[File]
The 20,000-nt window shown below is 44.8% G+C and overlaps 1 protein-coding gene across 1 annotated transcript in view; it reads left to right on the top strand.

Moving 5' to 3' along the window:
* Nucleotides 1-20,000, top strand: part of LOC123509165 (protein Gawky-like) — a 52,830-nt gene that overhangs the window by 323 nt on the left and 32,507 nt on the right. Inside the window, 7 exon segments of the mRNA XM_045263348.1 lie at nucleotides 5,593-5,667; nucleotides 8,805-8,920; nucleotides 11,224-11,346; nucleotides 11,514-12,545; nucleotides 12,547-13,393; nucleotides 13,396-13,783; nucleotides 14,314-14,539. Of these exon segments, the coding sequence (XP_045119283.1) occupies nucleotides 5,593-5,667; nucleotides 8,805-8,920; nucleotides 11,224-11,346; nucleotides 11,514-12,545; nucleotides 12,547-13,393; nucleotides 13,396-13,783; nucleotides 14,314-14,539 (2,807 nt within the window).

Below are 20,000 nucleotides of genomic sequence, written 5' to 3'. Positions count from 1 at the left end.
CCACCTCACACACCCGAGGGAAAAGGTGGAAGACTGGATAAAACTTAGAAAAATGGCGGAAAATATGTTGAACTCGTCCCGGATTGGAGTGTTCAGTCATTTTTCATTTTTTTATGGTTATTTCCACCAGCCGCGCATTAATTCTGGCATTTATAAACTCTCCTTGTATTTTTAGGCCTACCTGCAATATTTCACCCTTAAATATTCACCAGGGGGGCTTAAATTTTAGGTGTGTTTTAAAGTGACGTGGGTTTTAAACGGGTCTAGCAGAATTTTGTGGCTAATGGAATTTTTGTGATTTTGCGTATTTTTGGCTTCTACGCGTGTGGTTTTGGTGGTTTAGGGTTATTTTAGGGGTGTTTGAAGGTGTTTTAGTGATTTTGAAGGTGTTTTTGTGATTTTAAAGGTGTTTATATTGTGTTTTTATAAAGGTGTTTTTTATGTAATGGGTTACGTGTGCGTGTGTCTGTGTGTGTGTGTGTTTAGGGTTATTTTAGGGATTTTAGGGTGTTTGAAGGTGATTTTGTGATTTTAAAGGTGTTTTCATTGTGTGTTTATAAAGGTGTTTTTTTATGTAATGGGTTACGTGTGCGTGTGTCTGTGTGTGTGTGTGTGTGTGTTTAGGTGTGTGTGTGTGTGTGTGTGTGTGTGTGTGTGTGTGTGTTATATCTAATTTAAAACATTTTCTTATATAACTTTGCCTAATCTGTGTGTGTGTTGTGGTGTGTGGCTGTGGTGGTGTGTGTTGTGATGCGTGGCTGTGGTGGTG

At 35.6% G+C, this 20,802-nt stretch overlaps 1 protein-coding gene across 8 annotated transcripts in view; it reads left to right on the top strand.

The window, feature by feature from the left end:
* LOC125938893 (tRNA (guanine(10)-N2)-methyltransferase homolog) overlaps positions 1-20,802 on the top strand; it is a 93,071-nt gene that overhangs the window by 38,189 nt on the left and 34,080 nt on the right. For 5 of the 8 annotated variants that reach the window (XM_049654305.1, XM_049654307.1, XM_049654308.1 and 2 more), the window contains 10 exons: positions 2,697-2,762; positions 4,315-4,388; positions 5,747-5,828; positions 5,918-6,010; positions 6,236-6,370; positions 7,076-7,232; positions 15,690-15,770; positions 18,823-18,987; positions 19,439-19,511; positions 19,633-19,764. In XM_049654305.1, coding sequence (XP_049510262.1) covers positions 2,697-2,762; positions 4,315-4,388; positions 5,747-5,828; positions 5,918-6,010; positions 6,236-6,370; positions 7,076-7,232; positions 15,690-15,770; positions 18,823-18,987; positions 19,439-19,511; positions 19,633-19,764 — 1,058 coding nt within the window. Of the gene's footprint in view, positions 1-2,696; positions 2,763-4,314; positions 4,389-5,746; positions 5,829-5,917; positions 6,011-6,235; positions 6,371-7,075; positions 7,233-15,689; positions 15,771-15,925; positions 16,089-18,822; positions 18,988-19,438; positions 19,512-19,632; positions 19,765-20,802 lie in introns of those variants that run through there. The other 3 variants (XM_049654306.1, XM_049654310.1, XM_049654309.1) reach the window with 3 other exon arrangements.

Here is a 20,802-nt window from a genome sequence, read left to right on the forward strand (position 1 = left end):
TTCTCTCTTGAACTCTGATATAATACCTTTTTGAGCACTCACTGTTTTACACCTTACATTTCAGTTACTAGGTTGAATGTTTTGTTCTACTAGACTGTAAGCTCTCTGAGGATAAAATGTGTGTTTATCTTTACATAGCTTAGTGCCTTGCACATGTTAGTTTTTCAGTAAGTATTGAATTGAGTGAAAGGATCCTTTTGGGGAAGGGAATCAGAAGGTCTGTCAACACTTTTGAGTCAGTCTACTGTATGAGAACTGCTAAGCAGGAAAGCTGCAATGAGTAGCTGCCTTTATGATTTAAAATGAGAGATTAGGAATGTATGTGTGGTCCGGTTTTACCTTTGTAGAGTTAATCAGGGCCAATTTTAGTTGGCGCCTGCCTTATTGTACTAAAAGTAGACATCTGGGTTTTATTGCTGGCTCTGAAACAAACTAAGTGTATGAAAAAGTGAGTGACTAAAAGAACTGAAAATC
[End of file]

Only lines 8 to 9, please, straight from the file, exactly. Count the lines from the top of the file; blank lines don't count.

* LOC125938893 (tRNA (guanine(10)-N2)-methyltransferase homolog) overlaps positions 1-20,802 on the top strand; it is a 93,071-nt gene that overhangs the window by 38,189 nt on the left and 34,080 nt on the right. For 5 of the 8 annotated variants that reach the window (XM_049654305.1, XM_049654307.1, XM_049654308.1 and 2 more), the window contains 10 exons: positions 2,697-2,762; positions 4,315-4,388; positions 5,747-5,828; positions 5,918-6,010; positions 6,236-6,370; positions 7,076-7,232; positions 15,690-15,770; positions 18,823-18,987; positions 19,439-19,511; positions 19,633-19,764. In XM_049654305.1, coding sequence (XP_049510262.1) covers positions 2,697-2,762; positions 4,315-4,388; positions 5,747-5,828; positions 5,918-6,010; positions 6,236-6,370; positions 7,076-7,232; positions 15,690-15,770; positions 18,823-18,987; positions 19,439-19,511; positions 19,633-19,764 — 1,058 coding nt within the window. Of the gene's footprint in view, positions 1-2,696; positions 2,763-4,314; positions 4,389-5,746; positions 5,829-5,917; positions 6,011-6,235; positions 6,371-7,075; positions 7,233-15,689; positions 15,771-15,925; positions 16,089-18,822; positions 18,988-19,438; positions 19,512-19,632; positions 19,765-20,802 lie in introns of those variants that run through there. The other 3 variants (XM_049654306.1, XM_049654310.1, XM_049654309.1) reach the window with 3 other exon arrangements.

Here is a 20,802-nt window from a genome sequence, read left to right on the forward strand (position 1 = left end):